ISLAMABAD: Pakistan is likely to face 14% water shortage in the early Kharif sowing season, which has begun from April, according to an advisory committee of the Indus River System Authority (Irsa).
The committee, which met on Tuesday and headed by Sher Zaman Khan, also estimated 6% shortfall in water supply for crops in the late Kharif season. It held the meeting to discuss and approve water availability in the 2019 Kharif season, which runs from April to September, and other related matters, said an Irsa spokesman.
All Irsa members, chief engineering adviser, representatives of water and power members of the Water and Power Development Authority (Wapda) and representatives of agriculture and irrigation secretaries of provinces attended the meeting.
Committee members noted that water situation would be better in the current season compared to the previous year as the hydro-meteorological scenario had improved.
They pointed out that the indicated water shortage would be equally shared by Punjab and Sindh whereas Balochistan and Khyber-Pakhtunkhwa (K-P) would be exempted from the shortfall according to existing arrangements.
Punjab is expected to receive 33.11 million acre feet (maf) of water in the Kharif season compared to 29.19 maf in the previous year.
Sindh is anticipated to get 30.17 maf compared to 27.75 maf last year. K-P will get about 820,000 acre feet compared to 990,000 acre feet in the same period of previous year and Balochistan is expected to receive 2.81 maf compared to 1.69 maf last year. Sindh, however, advocated that water should be distributed as per para-2 of the Water Apportionment Accord 1991 while Punjab was of the view that Irsa’s present three-tier arrangement was very much within the ambit of the accord.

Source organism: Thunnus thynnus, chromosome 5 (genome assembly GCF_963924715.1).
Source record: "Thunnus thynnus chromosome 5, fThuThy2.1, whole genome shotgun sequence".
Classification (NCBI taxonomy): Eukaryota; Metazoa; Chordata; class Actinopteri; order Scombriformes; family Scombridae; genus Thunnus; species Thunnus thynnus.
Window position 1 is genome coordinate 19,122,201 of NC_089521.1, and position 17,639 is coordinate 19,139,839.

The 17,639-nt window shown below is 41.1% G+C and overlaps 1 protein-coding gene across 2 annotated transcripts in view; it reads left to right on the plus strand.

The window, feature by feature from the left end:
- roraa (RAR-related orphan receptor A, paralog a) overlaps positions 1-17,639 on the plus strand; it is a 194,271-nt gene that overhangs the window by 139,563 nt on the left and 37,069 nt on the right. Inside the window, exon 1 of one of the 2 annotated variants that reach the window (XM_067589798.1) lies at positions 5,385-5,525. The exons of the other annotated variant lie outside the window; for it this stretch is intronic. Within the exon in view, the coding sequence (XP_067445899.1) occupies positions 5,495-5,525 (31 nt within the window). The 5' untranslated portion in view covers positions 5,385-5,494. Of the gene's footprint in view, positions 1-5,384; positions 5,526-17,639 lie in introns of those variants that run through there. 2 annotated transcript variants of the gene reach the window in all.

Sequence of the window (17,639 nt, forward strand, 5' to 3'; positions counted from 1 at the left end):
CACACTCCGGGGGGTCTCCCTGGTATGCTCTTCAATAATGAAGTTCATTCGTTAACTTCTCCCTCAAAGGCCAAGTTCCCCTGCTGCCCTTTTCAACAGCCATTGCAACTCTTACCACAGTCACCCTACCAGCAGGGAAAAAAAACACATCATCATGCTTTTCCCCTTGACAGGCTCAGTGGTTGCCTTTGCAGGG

Irsa members pointed out that the issue had remained pending with the Attorney General of Pakistan. Its point of view was awaited, which would be discussed and decided by the Council of Common Interests (CCI). Till then, the existing arrangement would remain in place.
There were also discussions on the expected conveyance losses in the system. Sindh suggested 35% and Punjab proposed 25% losses in the Indus Zone. The advisory committee approved 35% losses.
It was agreed that an Irsa team along with representatives of International Sedimentation and Research Institute, a subsidiary of Wapda for calculation of actual water discharge, would make surprise visits to different barrages and examine actual water flow in the system.
It was decided that the executive engineers found to be reporting incorrect discharges would face strict action.
On the request of GM Tarbela who called for keeping the Tarbela dam level below 1,430 feet up to July 15 to cope with operational constraints of tunnel-3, which was being repaired, Irsa and provinces argued that it would not be advisable to keep water in Tarbela dam at lower levels as it may endanger the filling of the dam in the current Kharif sowing season.
Published in The Express Tribune, April 3rd, 2019.
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